Kansas Mesonet Animal Comfort Tool monitors current and forecasted livestock conditions

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Summer brings heat, often amplified by humidity. Recent rains across the state and more in the short-term forecast (Figure 1), much of it in drought-stricken regions, have increased atmospheric and surface moisture. When we factor in warmer-than-normal temperatures, especially at night, heat stress can rapidly develop in humans and animals alike. It's been nearly two years since a major cattle loss event occurred in southwest Kansas. This marked a time when producers were caught off guard by a sudden transition from cool/wet to hot conditions.

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Figure 1. Seven day estimated precipitation from the Weather Prediction Center (https://www.wpc.ncep.noaa.gov).

When heat stress develops with hot, sunny, and humid conditions, increased proactive steps are required to avoid potential illness. This is compounded when heat stress values remain elevated for long periods of time. Of special importance is the animal’s ability to recover at night. High temperatures overnight prevent the body from recovering from the previous day’s heat and can compound the next day’s stress if not mitigated.

The Kansas Mesonet has an Animal Comfort Tool that tracks current heat stress values with real-time data and looks ahead at the 7-day forecast, helping farmers stay one step ahead of potential issues.

Users can access this tool from the main Mesonet page (https://mesonet.k-state.edu/) by selecting “Agriculture” from the drop-down menu on the top left of every page and then “Comfort Index” (Figure 2). Also, users can access the tool directly from this link: http://mesonet.k-state.edu/agriculture/animal/

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Figure 2. Screenshot of the menu path to the Animal Comfort Index page on the Kansas Mesonet.

Utilizing the Forecast Animal Comfort Index

This product utilizes the National Weather Service hourly forecast (averaged over the hour, meaning extremes could be slightly more) for the next seven days. This data consisting of solar, wind, temperature, and humidity is utilized in the Comprehensive Comfort Index equation from the University of Nebraska. The ability to handle both hot and cold extremes provides a year-round product to increase producer awareness in advance of critical weather. Data is displayed on a graph and a summarized table (Figure 3), allowing quick analysis of conditions on desktop and mobile browsers in an easy-to-read format.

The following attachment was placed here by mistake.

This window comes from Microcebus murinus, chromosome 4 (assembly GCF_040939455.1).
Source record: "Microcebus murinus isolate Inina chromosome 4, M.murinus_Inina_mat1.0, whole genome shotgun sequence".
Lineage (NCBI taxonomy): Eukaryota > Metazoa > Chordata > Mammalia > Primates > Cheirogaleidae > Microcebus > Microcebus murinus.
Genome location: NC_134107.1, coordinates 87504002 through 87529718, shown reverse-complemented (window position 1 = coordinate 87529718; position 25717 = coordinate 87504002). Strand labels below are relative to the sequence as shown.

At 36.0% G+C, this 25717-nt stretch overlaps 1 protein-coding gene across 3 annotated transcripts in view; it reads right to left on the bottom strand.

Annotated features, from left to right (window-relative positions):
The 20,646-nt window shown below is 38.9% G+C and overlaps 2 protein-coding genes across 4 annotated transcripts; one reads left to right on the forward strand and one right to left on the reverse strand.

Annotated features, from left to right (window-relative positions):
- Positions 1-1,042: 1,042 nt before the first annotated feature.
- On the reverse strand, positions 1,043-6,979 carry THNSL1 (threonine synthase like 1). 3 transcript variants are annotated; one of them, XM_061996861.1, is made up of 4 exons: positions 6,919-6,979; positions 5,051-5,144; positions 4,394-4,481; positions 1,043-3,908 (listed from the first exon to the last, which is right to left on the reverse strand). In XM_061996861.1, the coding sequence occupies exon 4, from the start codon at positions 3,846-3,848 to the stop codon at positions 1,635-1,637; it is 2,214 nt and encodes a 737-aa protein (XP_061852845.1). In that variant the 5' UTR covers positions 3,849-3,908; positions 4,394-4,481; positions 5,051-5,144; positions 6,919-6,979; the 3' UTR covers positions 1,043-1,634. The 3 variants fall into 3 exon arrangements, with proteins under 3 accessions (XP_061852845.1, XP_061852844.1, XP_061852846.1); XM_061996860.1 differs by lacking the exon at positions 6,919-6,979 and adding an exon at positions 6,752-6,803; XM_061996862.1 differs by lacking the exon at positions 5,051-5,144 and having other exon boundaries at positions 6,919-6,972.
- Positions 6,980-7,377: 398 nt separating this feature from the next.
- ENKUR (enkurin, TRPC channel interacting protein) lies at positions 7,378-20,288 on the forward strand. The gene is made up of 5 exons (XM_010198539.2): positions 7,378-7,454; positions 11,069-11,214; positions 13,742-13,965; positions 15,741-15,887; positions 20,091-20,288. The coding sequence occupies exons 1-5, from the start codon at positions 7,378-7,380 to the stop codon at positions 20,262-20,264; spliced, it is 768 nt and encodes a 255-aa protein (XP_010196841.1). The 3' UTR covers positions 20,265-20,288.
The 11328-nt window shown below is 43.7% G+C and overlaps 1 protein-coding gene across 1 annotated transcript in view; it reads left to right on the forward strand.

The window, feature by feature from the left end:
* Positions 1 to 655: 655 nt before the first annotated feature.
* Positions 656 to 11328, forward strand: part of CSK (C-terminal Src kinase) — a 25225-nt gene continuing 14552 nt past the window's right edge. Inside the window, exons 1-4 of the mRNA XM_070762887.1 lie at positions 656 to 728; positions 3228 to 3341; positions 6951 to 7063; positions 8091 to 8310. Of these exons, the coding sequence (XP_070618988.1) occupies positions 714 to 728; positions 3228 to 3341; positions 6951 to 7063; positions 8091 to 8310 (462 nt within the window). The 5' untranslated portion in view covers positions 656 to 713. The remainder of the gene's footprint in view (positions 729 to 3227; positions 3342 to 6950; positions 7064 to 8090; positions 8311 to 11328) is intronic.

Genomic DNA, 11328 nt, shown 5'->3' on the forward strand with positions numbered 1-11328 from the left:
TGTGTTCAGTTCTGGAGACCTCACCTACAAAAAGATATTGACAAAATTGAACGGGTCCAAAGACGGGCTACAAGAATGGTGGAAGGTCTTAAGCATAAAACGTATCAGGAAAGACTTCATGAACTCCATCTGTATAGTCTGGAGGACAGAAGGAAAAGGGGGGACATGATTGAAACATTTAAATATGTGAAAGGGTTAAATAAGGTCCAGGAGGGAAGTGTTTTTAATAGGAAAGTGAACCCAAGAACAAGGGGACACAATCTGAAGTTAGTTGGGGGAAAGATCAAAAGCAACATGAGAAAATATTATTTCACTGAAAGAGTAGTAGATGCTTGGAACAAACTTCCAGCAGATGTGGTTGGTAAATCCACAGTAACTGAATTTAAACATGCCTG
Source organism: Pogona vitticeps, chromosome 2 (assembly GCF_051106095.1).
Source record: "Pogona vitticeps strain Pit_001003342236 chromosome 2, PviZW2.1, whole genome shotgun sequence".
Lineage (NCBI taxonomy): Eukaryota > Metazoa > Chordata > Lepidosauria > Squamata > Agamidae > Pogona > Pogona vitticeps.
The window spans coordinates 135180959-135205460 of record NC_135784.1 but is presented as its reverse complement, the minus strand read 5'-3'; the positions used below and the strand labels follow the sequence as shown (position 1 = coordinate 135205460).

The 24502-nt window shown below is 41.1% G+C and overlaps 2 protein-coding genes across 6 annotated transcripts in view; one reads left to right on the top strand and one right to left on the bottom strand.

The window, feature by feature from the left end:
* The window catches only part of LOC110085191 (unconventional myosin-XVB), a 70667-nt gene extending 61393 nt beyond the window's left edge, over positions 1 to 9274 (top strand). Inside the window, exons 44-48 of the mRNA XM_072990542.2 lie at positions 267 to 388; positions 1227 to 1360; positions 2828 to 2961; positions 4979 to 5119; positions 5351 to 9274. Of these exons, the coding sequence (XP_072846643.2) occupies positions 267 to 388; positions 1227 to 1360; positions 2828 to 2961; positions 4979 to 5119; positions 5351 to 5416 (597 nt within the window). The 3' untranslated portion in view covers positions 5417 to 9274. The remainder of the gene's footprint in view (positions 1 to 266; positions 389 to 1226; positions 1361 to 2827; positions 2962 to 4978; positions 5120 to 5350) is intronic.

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Figure 3. The Animal Comfort Forecast in advance of increased warm and humidity late this coming weekend and into early next week.

It is important to note that the forecast is only a guidance product. Forecasts are subject to change, and conditions could vary significantly based on numerous external factors. Actual animal response to temperature stress will depend on several factors not accounted for in the index. Those include but are not limited to age, hair coat (winter vs. summer; wet vs. dry), health, body condition, micro-environment, and acclimatization. Additionally, recent moisture can result in mud, increasing livestock stress levels.

Important note: The National Weather Service forecasts hourly average values rather than extremes. In addition, fluctuations in cloud cover (which affects solar radiation) and wind speed have a large effect on comfort levels. Producers should recognize that localized conditions may be significantly warmer/cooler than the predicted comfort index. 

Tracking conditions with current data

One of the most basic ways to verify a forecast is to look at current conditions. The original Animal Comfort product remains to allow producers to see the real-time weather stress at the nearest Mesonet location. This displays both the current data up to (fifteen-minute intervals).

Users can scroll down the page and view the previous seven days' hourly data on the “Chart” (Figure 4). This is particularly useful for producers that suffered loss and want to capture the conditions that took place in the previous week. You can also download the data in a comma-delimited form for use in Excel or similar software. This can be found under the “Download” tab.

No historical data download is available beyond the last seven days, so this information must be captured quickly.

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Figure 4. Animal Comfort Index history at the Mesonet station in Grant.  Graphic from Kansas Mesonet.


The displayed data does not consider conditions compared to “normal.” Solar radiation, wind, and humidity data are hard to put into a climatological (or long-term) perspective since recorded data is relatively new (only about 15 years of data at most stations). Thus, climatological data is limited for the animal comfort index. If you need historical data, please contact our staff at Kansas-wdl@ksu.edu, and we’d be glad to pull older data that may exist.

If you want to read more about the Forecast or Current Conditions pages, please visit https://mesonet.ksu.edu/agriculture/animal and scroll down to the “Resources” tab.


Christopher “Chip” Redmond, Kansas Mesonet Manager

Matthew Sittel, Assistant State Climatologist

Tags:  cattle Mesonet Cattle Comfort Tool heat stress high humidity